I tried online dating for about a year. I hated it.
I had a few disasters, to put it mildly. Dates that made me cringe in the moment—and then continue to cringe for days afterward. One date showed up wearing a shirt with a popped button that allowed his belly to hang out. Another guy found out I was a labor lawyer and our "date" suddenly turned into him pumping me for free legal advice.
I was tired of dipping my toe into the miasma of online dating. Which is why, when I heard about a friend who tried a matchmaker (yes, an actual, kind-you-see-in-movies matchmaker), I thought, "What the hell?"
After asking around, I decided to use a Toronto-based service called Six Degrees Introductions founded by self-proclaimed matchmaker Julie Ritchie. Her service is exactly what the title suggests: You
have to know someone who knows her. Clients are by referral only; you're ostensibly
introduced to a potential mate by someone you know. It's kind of old-fashioned,
but that's what I liked about it.
"It's kind of old-fashioned, but that's what I liked about it."
Julie and I met over coffee and had a lengthy interview. She understood the limits of online dating and that meeting people in real life through mutual connections lends itself more to long-term success.
We discussed explicitly what I was looking for in a partner and I also filled out a lengthy questionnaire detailing the same specifications. But most importantly, we talked about deal breakers. Honestly, it's not dissimilar to what you might specify online (or to your best friends when they want to set you up). For me, the big two were smoking and having an acrimonious relationship with an ex partner; both are personal red flags.
Julie's standard process is to decide whether she will put your name forward to male clients after meeting with you. She agreed to work with me, but she didn't make any promises. She said it might take weeks or months to introduce me to someone. In short, she was non-committal. But I liked that she was upfront and didn't give me some bullshit speech about how I would have the perfect guy in a week.
I signed a contract and agreed to her fee schedule. Considering the awful dates I was getting for free, I thought the fee was reasonable. And the fact that clients have to pay bodes well; it means they are serious about meeting someone.
The matchmaker's rules are also very clear: She gives your contact information to the guy and it's up to him to make the first move and connect. (A little regressive, maybe, but hey, I said it was old-school.) So you're also paying for this golden guarantee: The guy's getting your number and he's going to call you. There's none of the usual dancing around. That's the drill.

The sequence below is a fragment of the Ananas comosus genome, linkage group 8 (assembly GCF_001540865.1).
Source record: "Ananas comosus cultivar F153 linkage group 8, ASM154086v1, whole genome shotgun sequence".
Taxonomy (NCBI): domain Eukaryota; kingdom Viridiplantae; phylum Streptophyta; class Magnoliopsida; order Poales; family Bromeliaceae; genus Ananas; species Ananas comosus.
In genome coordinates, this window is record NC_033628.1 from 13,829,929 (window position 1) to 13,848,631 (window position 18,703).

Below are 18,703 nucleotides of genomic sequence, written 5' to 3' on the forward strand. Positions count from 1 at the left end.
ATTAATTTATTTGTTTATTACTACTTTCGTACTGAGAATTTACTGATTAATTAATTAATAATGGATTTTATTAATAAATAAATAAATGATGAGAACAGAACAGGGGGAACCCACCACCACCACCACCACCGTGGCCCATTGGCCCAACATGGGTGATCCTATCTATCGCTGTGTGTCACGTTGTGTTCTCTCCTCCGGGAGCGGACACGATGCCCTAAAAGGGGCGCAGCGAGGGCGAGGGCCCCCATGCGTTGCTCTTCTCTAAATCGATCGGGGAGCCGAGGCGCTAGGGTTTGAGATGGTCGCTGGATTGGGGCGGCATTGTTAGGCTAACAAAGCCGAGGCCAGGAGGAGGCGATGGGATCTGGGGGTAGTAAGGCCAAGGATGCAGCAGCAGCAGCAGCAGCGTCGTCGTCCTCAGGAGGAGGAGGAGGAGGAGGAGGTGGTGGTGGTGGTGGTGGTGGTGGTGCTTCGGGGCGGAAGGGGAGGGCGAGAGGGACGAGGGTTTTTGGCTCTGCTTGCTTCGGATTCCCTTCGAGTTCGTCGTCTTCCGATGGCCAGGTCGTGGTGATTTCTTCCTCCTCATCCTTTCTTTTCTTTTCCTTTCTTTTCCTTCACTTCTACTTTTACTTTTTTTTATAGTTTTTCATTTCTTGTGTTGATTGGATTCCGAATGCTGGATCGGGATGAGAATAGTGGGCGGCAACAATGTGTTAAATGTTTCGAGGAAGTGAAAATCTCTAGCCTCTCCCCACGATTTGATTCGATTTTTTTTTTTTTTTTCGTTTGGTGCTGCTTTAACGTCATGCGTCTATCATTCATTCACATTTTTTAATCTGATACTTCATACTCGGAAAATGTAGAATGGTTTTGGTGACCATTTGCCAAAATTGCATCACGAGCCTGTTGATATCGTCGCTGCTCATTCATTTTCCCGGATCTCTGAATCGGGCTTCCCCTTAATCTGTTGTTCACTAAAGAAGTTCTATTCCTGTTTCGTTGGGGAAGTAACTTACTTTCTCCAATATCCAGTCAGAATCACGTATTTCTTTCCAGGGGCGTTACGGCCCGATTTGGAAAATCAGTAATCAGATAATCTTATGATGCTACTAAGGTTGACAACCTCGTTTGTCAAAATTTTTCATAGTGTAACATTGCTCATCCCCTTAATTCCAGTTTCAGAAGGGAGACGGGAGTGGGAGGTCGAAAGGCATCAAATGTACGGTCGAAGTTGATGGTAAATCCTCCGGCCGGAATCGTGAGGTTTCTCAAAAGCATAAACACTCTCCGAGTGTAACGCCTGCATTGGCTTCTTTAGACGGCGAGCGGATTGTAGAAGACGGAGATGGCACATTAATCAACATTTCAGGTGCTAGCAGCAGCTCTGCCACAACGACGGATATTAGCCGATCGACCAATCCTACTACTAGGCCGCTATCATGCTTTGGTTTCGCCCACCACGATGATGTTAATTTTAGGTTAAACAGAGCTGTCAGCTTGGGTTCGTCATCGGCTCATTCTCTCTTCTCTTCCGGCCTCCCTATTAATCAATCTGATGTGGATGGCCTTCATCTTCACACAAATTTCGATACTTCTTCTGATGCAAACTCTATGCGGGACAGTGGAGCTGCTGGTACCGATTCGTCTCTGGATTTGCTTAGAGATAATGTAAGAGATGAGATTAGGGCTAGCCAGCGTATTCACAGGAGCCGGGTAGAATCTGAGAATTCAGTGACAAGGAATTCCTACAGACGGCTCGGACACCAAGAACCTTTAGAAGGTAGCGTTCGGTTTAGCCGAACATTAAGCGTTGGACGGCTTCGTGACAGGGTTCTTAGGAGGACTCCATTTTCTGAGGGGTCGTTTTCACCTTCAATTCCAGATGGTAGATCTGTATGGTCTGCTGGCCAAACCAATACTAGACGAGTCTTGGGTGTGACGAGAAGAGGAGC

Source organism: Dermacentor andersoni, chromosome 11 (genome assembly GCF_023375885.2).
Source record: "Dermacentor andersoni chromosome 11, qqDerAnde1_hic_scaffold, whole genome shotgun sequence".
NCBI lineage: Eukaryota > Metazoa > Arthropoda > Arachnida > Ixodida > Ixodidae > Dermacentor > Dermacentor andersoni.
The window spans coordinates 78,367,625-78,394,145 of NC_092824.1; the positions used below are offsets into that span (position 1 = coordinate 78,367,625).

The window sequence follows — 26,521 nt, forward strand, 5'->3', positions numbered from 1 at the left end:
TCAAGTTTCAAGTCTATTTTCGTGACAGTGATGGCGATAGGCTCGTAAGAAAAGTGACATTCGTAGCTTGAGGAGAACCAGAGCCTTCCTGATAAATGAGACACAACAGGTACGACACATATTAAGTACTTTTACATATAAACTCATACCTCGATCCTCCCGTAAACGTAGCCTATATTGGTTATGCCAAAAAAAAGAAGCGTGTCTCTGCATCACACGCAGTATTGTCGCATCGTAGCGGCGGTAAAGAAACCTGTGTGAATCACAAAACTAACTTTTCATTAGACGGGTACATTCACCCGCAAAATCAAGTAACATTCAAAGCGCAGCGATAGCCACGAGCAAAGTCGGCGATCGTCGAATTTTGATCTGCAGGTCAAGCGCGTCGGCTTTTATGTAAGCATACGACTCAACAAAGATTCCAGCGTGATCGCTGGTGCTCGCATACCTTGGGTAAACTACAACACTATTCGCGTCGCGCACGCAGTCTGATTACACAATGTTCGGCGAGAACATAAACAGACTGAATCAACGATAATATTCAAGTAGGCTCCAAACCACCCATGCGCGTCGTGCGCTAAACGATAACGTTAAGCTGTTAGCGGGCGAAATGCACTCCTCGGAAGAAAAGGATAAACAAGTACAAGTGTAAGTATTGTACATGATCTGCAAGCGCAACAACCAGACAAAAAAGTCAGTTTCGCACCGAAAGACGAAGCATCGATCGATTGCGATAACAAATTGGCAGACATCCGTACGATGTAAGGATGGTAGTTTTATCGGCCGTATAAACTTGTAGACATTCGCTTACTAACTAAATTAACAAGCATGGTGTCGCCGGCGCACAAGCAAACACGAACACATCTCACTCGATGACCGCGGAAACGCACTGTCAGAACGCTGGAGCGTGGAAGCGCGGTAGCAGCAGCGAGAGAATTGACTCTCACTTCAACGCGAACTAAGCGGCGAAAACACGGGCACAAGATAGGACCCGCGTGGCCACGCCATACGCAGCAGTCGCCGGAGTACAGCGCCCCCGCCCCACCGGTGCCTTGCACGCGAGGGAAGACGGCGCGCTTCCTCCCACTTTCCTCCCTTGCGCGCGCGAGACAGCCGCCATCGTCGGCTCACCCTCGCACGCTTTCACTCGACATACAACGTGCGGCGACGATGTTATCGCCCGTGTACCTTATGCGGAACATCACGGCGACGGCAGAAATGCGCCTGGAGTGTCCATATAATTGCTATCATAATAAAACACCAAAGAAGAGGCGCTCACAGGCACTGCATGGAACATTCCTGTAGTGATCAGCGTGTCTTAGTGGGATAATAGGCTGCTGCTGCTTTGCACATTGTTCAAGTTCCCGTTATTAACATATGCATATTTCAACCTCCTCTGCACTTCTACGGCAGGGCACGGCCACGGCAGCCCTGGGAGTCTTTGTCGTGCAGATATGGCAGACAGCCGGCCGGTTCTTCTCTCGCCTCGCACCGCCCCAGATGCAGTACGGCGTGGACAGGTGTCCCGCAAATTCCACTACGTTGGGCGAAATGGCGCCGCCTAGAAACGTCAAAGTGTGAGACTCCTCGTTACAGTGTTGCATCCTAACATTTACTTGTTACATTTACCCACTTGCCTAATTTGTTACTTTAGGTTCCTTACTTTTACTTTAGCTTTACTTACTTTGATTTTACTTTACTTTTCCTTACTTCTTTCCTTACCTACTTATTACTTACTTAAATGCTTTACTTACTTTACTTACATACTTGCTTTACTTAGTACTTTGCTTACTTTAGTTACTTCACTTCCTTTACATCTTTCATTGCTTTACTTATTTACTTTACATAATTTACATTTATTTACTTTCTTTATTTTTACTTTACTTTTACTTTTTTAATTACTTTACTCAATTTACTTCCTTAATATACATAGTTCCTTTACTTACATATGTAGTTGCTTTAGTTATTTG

"The fact that clients have to pay bodes well; it means they are serious about meeting someone."
Interestingly, you don't see photos of prospective dates before meeting in person. Julie is a big believer in not doing that. And for good reason. If online dating has underscored anything, it's that we're maybe too much of an aesthetically-driven society. Swiping left and right based on a picture means, of course, you're missing out on the surprises—the people you may not have a knee-jerk physical reaction to but are more of a slow burn. With traditional matchmaking, the objective is the very opposite of online dating: It's *not* to make a decision about a potential partner before meeting.
I went on my first date within few weeks of signing up. It was...lackluster. The chemistry just wasn't there. I let Julie know that he was very nice, but he wasn't a match. She understood. It's just the reality of dating. You can't connect with everybody.
My second date came six months later, in July of last year—certainly a longer time to wait than if you're using an app. But I knew I was signing up for a slower-moving (and ideally more effective) process.
Initially, I didn't want to meet this guy. He has three kids—more than I wanted. But ultimately I decided that dating isn't necessarily ordering a person out of a catalogue. Life, and finding a true partnership, doesn't work that way.
We met for drinks and we hit it off right away. He was well spoken and had great energy. He was cute. I had a great time and made sure to tell him so before we said goodbye.
We didn't make immediate plans—I wanted things to percolate. We texted a few times, and then he asked me out again. Everything just clicked after that.
"The experience feels a lot like a friend helping you out. It's not some anonymous click and send."
Now, we're a couple, taking things at a reasonable pace. Even though we're happy, I waited a little while to tell my friends that I'd met my new boyfriend through a traditional matchmaker. (Call it reverse online dating stigma). When I ultimately did share how we met, they weren't shocked. The landscape of dating has become so radicalized, so open to different apps and experiences, that no one is surprised by anything anymore. In fact, they were intrigued, and wanted to try a professional matchmaker, too.
Comparing experiences, matchmaking seems more tangible to me than online dating. You get a person's profile—to hold in your hand. You talk to a real human about the kind of partner you want to meet. The experience feels a lot like a friend helping you out. It's not some anonymous click and send.
There's a lot of disappointment out there in the dating world—digital and otherwise. But using a matchmaker made it a little less painful for me.
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